Recent tests of mobile phone hands-free kit tests by the UK Department of Trade & Industry seem to contradict earlier results by Which?. The Consumers’ Association however stands by its original research and now recommends that the government conducts new research to develop an appropriate testing methodology.
The DTI report conncluded that using personal hands free (PHF) kit with mobile phones reduced exposure to electromagnetic fields compared to the normal use of a mobile phone.
An independent consultancy, SARtest was commissioned by the DTI to test PHF kits following a report from the Consumers Association which stated that the ear-piece wire on the kits acted as an aerial and “channelled three times the level of radiation to the head”.
All measurements taken of the phones themselves were comfortably within exposure guidelines. Misuse of the equipment was also investigated but exposure levels were low in all cases.
The Independent Expert Group on Mobile Phones & Health noted that other studies have been carried out which claim a substantial reduction in exposure when using PHF kit, but recommended further work.
The Consumer Association’s Which? report published in April found that some hand-free kits can triple the level of radio waves emitted by mobile phones.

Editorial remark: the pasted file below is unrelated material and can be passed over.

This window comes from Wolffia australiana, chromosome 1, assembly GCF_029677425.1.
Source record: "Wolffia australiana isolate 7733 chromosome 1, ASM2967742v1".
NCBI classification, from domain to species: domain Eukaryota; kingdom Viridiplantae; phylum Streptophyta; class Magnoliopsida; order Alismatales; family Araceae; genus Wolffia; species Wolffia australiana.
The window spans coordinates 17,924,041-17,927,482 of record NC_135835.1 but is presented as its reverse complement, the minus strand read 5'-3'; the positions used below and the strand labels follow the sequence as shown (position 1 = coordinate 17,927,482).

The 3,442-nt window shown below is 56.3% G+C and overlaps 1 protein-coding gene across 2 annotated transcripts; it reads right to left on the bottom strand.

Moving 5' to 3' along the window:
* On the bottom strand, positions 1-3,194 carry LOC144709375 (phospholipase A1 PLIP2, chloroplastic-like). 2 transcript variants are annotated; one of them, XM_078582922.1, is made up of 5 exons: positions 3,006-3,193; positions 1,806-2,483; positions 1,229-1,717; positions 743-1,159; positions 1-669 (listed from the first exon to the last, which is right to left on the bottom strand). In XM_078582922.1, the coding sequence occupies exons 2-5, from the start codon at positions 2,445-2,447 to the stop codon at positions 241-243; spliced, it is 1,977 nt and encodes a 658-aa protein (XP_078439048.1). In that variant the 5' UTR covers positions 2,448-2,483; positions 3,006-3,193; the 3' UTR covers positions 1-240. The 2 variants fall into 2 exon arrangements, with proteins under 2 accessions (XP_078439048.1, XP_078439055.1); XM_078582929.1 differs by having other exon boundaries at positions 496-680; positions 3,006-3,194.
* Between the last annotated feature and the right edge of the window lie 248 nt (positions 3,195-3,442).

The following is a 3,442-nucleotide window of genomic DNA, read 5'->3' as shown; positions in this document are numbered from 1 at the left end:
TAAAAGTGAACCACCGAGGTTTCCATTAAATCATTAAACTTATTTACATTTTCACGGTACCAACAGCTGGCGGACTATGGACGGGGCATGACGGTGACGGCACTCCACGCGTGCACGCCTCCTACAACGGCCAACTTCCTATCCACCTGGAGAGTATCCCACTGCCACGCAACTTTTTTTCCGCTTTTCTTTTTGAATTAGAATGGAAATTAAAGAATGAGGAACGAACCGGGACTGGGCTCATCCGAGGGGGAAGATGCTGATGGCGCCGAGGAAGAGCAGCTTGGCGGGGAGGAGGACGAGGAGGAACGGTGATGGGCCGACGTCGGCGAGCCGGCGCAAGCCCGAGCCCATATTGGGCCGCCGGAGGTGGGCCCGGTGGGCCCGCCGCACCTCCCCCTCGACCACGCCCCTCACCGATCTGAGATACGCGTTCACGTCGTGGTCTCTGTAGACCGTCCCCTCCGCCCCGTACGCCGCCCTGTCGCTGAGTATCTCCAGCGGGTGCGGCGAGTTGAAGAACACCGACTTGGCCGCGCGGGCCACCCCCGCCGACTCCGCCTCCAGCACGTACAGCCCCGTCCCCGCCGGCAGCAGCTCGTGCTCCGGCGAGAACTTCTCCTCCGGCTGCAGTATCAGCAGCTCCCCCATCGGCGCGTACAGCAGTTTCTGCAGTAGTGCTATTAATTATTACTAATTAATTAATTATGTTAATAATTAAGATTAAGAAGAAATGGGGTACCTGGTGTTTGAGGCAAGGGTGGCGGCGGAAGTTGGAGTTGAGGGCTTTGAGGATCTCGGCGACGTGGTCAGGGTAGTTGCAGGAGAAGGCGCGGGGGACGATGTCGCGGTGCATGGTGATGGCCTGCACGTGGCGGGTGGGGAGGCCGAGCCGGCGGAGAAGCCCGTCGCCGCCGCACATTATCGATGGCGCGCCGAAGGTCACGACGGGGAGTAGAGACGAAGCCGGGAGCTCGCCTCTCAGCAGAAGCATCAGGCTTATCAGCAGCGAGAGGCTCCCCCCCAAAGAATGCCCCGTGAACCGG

They say the SAR testing methods (a measurement of absorption), used by the DTI are not necessarily definitive for two main reasons:
• SAR tests were originally developed to test mobile phones, rather than hands-free kits
• SAR test methodology is still in draft format and results can vary significantly between laboratories
A Consumer Association statement said Which? had been conducting further research into hands-free kits, investigating SAR test methodology and intended to contribute to the development of a standard test for hands-free kits.
Helen Parker, Editor of Which? said: “We think there are problems with current SAR testing for hands free kits and we are carrying out more research into this area.”
“We stand by our original test results. Consumers need to be aware that hands-free kits are no guarantee of lowering radiation emissions from mobile phones, and in some cases, they actually increase it.”
In May the Stewart Inquiry’s report to the UK Department of Health concluded that ‘the balance of evidence to date does not suggest that emissions from mobile phones and base stations put the health of the UK population at risk’. However, it acknowledged that there was evidence to show subtle effects of radiofrequency radiation on the brain, and calls for more research.